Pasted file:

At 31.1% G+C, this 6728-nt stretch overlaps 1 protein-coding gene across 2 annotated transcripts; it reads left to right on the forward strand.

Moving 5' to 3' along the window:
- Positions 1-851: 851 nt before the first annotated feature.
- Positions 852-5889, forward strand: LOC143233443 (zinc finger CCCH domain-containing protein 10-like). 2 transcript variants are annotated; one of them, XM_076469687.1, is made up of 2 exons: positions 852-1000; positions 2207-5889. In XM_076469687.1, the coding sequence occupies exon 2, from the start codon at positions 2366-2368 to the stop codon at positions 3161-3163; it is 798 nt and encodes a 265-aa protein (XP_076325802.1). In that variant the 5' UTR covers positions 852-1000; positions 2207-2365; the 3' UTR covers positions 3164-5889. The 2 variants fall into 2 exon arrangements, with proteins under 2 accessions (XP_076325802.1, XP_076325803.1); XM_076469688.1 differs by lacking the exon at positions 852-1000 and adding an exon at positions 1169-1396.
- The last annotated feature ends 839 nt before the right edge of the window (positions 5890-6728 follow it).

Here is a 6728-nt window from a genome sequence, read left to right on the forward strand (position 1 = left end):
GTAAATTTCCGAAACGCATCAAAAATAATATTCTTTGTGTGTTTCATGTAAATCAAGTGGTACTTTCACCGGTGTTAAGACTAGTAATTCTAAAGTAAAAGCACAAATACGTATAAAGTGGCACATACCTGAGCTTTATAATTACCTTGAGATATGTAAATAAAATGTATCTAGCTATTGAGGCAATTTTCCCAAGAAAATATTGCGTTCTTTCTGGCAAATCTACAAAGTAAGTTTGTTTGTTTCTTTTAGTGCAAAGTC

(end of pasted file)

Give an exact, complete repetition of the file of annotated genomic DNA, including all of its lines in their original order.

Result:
At 31.1% G+C, this 6728-nt stretch overlaps 1 protein-coding gene across 2 annotated transcripts; it reads left to right on the forward strand.

Moving 5' to 3' along the window:
- Positions 1-851: 851 nt before the first annotated feature.
- Positions 852-5889, forward strand: LOC143233443 (zinc finger CCCH domain-containing protein 10-like). 2 transcript variants are annotated; one of them, XM_076469687.1, is made up of 2 exons: positions 852-1000; positions 2207-5889. In XM_076469687.1, the coding sequence occupies exon 2, from the start codon at positions 2366-2368 to the stop codon at positions 3161-3163; it is 798 nt and encodes a 265-aa protein (XP_076325802.1). In that variant the 5' UTR covers positions 852-1000; positions 2207-2365; the 3' UTR covers positions 3164-5889. The 2 variants fall into 2 exon arrangements, with proteins under 2 accessions (XP_076325802.1, XP_076325803.1); XM_076469688.1 differs by lacking the exon at positions 852-1000 and adding an exon at positions 1169-1396.
- The last annotated feature ends 839 nt before the right edge of the window (positions 5890-6728 follow it).

Here is a 6728-nt window from a genome sequence, read left to right on the forward strand (position 1 = left end):
GTAAATTTCCGAAACGCATCAAAAATAATATTCTTTGTGTGTTTCATGTAAATCAAGTGGTACTTTCACCGGTGTTAAGACTAGTAATTCTAAAGTAAAAGCACAAATACGTATAAAGTGGCACATACCTGAGCTTTATAATTACCTTGAGATATGTAAATAAAATGTATCTAGCTATTGAGGCAATTTTCCCAAGAAAATATTGCGTTCTTTCTGGCAAATCTACAAAGTAAGTTTGTTTGTTTCTTTTAGTGCAAAGTC